Oh, and you should always release new music on a Friday.


Create a Website

A great brand goes a long way. Your artist website should showcase that brand, and it needs to:

  • look professional and well thought out
  • include a biography or signature story
  • include information about release dates, announcements, music videos, etc.
  • link to your social media
  • link to (or stream) your music
  • have high-quality photos, preferably of you

You can build an artist site yourself on WordPress, Wix, Squarespace, or any other site builder.


Develop Your Social Media

This is one of the easiest ways to market yourself for free. And if you choose to skip anything on this checklist, make sure it’s not this one.

It costs nothing to create accounts on social media sites like Instagram, Facebook, and YouTube. You don’t have to be incredibly active on all of them, but the more you post, the more traffic you’ll drive to your accounts—and your music.

Facebook has over 2 billion active users every month. And YouTube has nearly as many. YouTube has also risen to become of the most popular music streaming sites out there. And Instagram has over 1 billion active users. 

You can also consider using other social media platforms like Twitter, TikTok, Tumblr, and LinkedIn. If you need more free social media options, the list goes on.

For inspiration about what to share, when to post it, and where it should go, check out this article on DIY Online Marketing.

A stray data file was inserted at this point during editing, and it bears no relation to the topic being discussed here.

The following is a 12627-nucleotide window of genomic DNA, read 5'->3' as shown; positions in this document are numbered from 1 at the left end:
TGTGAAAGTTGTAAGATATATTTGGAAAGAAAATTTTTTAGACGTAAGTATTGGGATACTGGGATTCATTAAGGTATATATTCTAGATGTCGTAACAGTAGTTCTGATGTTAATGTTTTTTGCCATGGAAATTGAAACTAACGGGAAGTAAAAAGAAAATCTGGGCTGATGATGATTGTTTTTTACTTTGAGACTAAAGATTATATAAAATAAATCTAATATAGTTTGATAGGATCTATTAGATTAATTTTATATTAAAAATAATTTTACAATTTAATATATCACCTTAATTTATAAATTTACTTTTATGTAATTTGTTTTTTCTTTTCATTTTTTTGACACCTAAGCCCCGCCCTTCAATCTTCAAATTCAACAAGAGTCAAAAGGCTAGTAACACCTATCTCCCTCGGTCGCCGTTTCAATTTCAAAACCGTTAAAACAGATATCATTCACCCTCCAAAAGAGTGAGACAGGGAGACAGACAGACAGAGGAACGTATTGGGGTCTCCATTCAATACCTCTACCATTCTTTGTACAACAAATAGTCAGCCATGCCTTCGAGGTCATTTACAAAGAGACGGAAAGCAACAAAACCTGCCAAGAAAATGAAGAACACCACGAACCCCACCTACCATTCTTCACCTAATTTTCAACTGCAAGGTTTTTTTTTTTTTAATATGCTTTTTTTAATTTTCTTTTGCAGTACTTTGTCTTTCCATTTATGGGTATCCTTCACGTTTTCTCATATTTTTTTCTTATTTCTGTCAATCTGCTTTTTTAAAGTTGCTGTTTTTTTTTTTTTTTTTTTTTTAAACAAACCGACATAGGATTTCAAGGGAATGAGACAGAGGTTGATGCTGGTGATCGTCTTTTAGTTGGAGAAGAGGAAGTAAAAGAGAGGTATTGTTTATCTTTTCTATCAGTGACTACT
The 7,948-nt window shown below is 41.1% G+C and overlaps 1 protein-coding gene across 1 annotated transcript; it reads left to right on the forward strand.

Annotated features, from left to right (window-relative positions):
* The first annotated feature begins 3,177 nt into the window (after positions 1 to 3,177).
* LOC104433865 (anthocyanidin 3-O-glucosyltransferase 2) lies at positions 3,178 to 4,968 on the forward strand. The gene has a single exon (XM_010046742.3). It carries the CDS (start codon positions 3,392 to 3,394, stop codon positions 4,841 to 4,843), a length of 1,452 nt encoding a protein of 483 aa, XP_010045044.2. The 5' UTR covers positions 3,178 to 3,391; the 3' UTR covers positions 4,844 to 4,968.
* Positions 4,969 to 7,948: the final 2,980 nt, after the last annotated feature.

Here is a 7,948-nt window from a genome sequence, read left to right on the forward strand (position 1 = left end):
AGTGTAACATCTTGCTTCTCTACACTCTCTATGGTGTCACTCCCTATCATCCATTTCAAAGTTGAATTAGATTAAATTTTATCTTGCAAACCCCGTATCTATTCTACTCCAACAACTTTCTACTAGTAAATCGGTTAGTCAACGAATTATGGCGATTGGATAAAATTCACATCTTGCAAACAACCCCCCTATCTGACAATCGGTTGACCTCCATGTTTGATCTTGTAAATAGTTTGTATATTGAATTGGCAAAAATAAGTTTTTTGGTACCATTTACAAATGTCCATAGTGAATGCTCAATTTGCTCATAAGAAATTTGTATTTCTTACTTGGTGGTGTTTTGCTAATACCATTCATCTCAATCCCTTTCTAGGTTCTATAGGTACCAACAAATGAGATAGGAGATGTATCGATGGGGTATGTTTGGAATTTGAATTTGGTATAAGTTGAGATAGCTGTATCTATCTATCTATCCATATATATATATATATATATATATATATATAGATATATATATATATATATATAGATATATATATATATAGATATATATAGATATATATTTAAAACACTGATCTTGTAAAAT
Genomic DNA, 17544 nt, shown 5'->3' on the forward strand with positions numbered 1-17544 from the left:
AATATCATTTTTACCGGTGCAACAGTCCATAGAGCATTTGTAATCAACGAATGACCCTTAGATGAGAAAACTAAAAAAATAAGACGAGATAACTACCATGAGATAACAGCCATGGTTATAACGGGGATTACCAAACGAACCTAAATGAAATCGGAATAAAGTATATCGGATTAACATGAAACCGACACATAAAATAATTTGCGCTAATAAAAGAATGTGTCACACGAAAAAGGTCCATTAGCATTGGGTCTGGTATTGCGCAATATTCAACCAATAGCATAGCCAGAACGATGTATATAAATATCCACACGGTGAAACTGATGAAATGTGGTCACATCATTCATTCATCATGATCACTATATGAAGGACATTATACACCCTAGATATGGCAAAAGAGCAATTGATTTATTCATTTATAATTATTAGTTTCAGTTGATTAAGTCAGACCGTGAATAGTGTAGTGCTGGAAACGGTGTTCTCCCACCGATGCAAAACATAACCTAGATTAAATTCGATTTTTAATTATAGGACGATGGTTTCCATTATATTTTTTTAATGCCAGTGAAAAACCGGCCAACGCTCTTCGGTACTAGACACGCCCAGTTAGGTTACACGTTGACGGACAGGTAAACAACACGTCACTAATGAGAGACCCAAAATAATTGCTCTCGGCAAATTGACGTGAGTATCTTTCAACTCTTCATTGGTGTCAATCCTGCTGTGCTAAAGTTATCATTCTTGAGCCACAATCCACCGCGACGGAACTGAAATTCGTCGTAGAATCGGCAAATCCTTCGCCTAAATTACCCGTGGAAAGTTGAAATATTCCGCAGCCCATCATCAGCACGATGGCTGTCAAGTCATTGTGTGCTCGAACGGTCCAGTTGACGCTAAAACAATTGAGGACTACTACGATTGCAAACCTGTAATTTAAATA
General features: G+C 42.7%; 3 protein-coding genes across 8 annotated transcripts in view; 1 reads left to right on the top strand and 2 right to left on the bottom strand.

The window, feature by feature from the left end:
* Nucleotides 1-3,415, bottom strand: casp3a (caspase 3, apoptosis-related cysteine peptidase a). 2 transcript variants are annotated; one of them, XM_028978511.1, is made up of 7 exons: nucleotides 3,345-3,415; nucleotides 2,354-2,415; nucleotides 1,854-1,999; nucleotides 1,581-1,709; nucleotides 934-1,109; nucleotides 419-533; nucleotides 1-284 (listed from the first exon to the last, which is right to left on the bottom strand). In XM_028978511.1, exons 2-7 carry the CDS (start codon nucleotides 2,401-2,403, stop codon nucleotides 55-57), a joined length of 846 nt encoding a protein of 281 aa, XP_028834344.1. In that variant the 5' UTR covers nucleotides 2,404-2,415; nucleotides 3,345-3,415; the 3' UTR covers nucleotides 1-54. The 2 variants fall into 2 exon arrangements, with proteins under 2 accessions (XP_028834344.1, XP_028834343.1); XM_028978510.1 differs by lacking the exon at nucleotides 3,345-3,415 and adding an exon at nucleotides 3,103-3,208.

Utilize Digital Service Providers (aka DSPs)

You know what digital service providers are. They’re sites like:

  • Spotify
  • Apple Music
  • SoundCloud
  • Amazon Music
  • YouTube Music
  • Pandora

Having your music listed on digital service providers like these is the first step. But you can make the most out of your experience on these sites by actively engaging with them.

Instead of letting your music sit there and wait for listens, you can boost your music by submitting tracks to playlists, sharing links to your music, and even creating your own playlists.

There are plenty of ways to promote your music on Spotify, and you should take advantage of them.


Emails and Newsletters

You might think that emails are a bit outdated but generating a list of emails is one of the best things you can do for your music career.

Think about it. You have a pop up on your website that gives someone an incentive to provide their email. You create a list of people who have visited your site. They’re interested in you and your music, and when you send them an email with information, they’re likely to look at the notification.

You can even offer something of value in your emails by including an artist newsletter. You can share all sorts of things with your email subscribers, like:

  • personal stories
  • the history of your journey
  • personal and professional updates
  • touring information
  • upcoming music
  • exclusive photos

Conclusion

There you have it, a simple guide to music marketing for beginners.

Marketing is an essential piece of the puzzle when releasing new music, and you should never skip it!

Keep in mind that this is an extremely brief overview of digital marketing strategies you should use when marketing your music. The world of marketing is extensive, and it can be overwhelming for small artists who have never done it before.

Think of this checklist as the best first steps you can take when marketing yourself, and keep learning from there!

Sources/Inspiration not linked in the body: